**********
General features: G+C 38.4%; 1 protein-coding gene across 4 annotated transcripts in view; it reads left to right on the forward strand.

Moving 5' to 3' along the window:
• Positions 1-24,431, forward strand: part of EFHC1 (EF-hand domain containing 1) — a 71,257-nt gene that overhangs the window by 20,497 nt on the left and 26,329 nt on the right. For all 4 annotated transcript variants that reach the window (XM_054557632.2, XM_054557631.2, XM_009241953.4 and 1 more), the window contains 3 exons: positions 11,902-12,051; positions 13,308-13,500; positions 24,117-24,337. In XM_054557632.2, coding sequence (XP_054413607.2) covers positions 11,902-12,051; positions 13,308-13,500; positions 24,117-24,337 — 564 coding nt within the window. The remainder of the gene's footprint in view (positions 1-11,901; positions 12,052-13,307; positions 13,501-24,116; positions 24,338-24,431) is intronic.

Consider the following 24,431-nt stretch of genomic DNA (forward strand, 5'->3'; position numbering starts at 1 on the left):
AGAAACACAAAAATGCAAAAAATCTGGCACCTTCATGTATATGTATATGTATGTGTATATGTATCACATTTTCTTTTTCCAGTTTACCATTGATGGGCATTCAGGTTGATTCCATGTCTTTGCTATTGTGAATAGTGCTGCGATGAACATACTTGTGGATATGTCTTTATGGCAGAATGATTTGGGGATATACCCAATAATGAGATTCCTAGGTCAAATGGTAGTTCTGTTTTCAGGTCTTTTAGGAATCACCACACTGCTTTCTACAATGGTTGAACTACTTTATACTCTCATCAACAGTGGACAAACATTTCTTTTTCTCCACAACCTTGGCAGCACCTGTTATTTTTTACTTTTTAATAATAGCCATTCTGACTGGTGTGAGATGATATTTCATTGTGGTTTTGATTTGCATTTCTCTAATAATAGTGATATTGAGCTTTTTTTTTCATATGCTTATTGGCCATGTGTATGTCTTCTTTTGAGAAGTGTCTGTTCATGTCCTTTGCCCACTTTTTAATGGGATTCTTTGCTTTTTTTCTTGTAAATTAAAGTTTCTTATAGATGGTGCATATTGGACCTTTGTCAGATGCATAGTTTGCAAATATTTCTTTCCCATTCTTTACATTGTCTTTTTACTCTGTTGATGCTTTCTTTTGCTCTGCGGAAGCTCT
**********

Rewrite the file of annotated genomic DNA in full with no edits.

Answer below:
General features: G+C 38.4%; 1 protein-coding gene across 4 annotated transcripts in view; it reads left to right on the forward strand.

Moving 5' to 3' along the window:
• Positions 1-24,431, forward strand: part of EFHC1 (EF-hand domain containing 1) — a 71,257-nt gene that overhangs the window by 20,497 nt on the left and 26,329 nt on the right. For all 4 annotated transcript variants that reach the window (XM_054557632.2, XM_054557631.2, XM_009241953.4 and 1 more), the window contains 3 exons: positions 11,902-12,051; positions 13,308-13,500; positions 24,117-24,337. In XM_054557632.2, coding sequence (XP_054413607.2) covers positions 11,902-12,051; positions 13,308-13,500; positions 24,117-24,337 — 564 coding nt within the window. The remainder of the gene's footprint in view (positions 1-11,901; positions 12,052-13,307; positions 13,501-24,116; positions 24,338-24,431) is intronic.

Consider the following 24,431-nt stretch of genomic DNA (forward strand, 5'->3'; position numbering starts at 1 on the left):
AGAAACACAAAAATGCAAAAAATCTGGCACCTTCATGTATATGTATATGTATGTGTATATGTATCACATTTTCTTTTTCCAGTTTACCATTGATGGGCATTCAGGTTGATTCCATGTCTTTGCTATTGTGAATAGTGCTGCGATGAACATACTTGTGGATATGTCTTTATGGCAGAATGATTTGGGGATATACCCAATAATGAGATTCCTAGGTCAAATGGTAGTTCTGTTTTCAGGTCTTTTAGGAATCACCACACTGCTTTCTACAATGGTTGAACTACTTTATACTCTCATCAACAGTGGACAAACATTTCTTTTTCTCCACAACCTTGGCAGCACCTGTTATTTTTTACTTTTTAATAATAGCCATTCTGACTGGTGTGAGATGATATTTCATTGTGGTTTTGATTTGCATTTCTCTAATAATAGTGATATTGAGCTTTTTTTTTCATATGCTTATTGGCCATGTGTATGTCTTCTTTTGAGAAGTGTCTGTTCATGTCCTTTGCCCACTTTTTAATGGGATTCTTTGCTTTTTTTCTTGTAAATTAAAGTTTCTTATAGATGGTGCATATTGGACCTTTGTCAGATGCATAGTTTGCAAATATTTCTTTCCCATTCTTTACATTGTCTTTTTACTCTGTTGATGCTTTCTTTTGCTCTGCGGAAGCTCT